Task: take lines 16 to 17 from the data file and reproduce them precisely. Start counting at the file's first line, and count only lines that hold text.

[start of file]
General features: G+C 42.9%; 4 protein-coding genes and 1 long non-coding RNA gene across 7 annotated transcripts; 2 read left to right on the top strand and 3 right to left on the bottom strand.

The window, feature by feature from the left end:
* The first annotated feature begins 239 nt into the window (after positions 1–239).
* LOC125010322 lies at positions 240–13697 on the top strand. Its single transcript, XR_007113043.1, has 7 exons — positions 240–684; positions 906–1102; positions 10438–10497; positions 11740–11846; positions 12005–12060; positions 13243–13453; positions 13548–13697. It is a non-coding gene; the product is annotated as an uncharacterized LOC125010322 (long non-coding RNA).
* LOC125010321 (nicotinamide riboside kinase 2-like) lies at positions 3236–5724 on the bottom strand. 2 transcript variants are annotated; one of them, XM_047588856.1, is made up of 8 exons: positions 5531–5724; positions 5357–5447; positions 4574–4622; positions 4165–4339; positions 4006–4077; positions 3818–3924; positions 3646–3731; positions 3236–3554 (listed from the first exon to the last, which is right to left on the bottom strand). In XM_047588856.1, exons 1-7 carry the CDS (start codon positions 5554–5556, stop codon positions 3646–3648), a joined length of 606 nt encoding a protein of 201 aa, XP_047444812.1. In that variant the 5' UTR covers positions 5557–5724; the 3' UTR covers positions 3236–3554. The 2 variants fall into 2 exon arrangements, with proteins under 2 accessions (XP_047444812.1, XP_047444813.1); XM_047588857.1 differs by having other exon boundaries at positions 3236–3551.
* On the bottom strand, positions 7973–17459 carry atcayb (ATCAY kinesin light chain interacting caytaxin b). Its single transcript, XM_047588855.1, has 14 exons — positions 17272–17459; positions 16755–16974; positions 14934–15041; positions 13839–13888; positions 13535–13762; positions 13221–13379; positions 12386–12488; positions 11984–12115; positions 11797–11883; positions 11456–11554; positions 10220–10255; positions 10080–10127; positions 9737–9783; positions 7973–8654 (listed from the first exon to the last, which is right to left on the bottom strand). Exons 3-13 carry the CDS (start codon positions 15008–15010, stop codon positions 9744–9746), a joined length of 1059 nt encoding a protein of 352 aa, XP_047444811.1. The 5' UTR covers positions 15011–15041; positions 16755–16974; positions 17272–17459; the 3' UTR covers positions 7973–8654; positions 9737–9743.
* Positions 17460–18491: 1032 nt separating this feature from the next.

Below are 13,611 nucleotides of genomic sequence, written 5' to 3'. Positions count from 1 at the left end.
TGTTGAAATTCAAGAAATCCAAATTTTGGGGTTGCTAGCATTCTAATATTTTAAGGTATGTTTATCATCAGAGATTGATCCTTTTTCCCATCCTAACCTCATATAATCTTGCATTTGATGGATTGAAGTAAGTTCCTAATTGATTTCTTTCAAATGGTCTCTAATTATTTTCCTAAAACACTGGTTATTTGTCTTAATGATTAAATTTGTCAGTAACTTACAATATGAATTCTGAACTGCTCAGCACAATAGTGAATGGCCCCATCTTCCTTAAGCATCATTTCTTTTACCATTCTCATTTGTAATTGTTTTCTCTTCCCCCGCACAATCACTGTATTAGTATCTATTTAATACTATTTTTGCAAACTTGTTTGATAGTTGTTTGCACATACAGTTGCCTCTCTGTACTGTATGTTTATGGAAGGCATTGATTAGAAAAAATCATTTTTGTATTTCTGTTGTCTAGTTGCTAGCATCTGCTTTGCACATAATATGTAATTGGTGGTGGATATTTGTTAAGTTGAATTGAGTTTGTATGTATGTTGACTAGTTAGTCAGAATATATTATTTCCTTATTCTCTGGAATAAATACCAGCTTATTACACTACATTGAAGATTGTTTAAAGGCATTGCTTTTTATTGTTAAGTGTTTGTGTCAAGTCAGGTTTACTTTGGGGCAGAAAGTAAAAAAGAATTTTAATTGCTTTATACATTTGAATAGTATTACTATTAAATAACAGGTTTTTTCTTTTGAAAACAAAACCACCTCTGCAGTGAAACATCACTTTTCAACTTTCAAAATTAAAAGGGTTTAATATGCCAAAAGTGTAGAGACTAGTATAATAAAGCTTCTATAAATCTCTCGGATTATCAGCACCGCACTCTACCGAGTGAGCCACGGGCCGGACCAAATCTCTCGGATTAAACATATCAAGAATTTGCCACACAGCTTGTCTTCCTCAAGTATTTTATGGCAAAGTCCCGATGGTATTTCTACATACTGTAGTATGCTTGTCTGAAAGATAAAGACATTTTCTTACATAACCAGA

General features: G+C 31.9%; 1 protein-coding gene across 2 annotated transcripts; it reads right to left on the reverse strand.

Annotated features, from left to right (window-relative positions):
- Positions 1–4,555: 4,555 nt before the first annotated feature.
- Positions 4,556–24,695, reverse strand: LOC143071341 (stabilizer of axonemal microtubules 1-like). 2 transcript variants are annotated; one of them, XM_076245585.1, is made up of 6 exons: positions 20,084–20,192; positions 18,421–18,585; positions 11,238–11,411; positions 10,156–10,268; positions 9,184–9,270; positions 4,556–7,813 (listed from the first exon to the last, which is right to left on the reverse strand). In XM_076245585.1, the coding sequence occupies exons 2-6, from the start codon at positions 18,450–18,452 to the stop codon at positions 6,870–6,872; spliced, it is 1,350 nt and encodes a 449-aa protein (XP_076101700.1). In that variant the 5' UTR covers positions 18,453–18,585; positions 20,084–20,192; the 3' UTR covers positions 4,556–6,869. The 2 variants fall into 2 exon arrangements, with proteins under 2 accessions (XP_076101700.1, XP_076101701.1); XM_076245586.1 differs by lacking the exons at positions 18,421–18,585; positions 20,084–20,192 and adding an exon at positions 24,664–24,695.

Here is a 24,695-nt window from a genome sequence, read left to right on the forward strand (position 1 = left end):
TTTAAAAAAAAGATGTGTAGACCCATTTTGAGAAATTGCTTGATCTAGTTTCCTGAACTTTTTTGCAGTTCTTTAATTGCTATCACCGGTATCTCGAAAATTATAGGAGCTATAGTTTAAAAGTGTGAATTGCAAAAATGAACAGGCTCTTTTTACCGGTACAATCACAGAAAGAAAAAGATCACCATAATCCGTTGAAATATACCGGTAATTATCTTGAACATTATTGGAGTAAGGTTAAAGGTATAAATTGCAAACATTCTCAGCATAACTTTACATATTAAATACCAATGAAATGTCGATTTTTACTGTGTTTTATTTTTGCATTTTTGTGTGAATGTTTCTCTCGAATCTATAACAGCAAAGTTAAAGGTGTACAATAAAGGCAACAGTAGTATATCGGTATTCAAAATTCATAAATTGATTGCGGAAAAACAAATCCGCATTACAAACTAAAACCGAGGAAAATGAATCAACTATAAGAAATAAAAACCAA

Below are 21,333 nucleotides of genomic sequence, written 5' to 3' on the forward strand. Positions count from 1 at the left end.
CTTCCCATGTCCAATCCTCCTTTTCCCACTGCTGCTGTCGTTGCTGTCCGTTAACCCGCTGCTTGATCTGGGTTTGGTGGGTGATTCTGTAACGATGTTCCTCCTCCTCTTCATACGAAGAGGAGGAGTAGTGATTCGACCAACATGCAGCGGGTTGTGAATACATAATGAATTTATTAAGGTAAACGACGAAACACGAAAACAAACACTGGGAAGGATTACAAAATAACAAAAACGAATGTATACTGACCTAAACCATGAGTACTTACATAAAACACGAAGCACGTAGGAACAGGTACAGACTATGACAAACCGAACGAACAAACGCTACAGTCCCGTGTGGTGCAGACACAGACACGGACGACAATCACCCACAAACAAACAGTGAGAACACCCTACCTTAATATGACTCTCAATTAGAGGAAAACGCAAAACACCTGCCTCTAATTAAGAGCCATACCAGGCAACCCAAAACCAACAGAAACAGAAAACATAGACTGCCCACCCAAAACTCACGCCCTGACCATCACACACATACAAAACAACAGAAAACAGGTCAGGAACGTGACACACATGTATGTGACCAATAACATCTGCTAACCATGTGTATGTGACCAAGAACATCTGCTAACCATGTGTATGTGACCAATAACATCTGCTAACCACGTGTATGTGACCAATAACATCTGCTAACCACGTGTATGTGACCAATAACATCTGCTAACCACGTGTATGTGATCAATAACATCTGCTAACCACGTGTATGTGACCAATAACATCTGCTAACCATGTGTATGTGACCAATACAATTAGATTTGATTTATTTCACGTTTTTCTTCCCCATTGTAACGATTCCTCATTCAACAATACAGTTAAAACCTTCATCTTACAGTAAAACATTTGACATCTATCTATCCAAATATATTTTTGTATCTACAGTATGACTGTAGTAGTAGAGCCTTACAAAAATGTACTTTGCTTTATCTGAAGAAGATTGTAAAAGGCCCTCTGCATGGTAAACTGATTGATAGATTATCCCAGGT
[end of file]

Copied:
Below are 21,333 nucleotides of genomic sequence, written 5' to 3' on the forward strand. Positions count from 1 at the left end.
CTTCCCATGTCCAATCCTCCTTTTCCCACTGCTGCTGTCGTTGCTGTCCGTTAACCCGCTGCTTGATCTGGGTTTGGTGGGTGATTCTGTAACGATGTTCCTCCTCCTCTTCATACGAAGAGGAGGAGTAGTGATTCGACCAACATGCAGCGGGTTGTGAATACATAATGAATTTATTAAGGTAAACGACGAAACACGAAAACAAACACTGGGAAGGATTACAAAATAACAAAAACGAATGTATACTGACCTAAACCATGAGTACTTACATAAAACACGAAGCACGTAGGAACAGGTACAGACTATGACAAACCGAACGAACAAACGCTACAGTCCCGTGTGGTGCAGACACAGACACGGACGACAATCACCCACAAACAAACAGTGAGAACACCCTACCTTAATATGACTCTCAATTAGAGGAAAACGCAAAACACCTGCCTCTAATTAAGAGCCATACCAGGCAACCCAAAACCAACAGAAACAGAAAACATAGACTGCCCACCCAAAACTCACGCCCTGACCATCACACACATACAAAACAACAGAAAACAGGTCAGGAACGTGACACACATGTATGTGACCAATAACATCTGCTAACCATGTGTATGTGACCAAGAACATCTGCTAACCATGTGTATGTGACCAATAACATCTGCTAACCACGTGTATGTGACCAATAACATCTGCTAACCACGTGTATGTGACCAATAACATCTGCTAACCACGTGTATGTGATCAATAACATCTGCTAACCACGTGTATGTGACCAATAACATCTGCTAACCATGTGTATGTGACCAATACAATTAGATTTGATTTATTTCACGTTTTTCTTCCCCATTGTAACGATTCCTCATTCAACAATACAGTTAAAACCTTCATCTTACAGTAAAACATTTGACATCTATCTATCCAAATATATTTTTGTATCTACAGTATGACTGTAGTAGTAGAGCCTTACAAAAATGTACTTTGCTTTATCTGAAGAAGATTGTAAAAGGCCCTCTGCATGGTAAACTGATTGATAGATTATCCCAGGT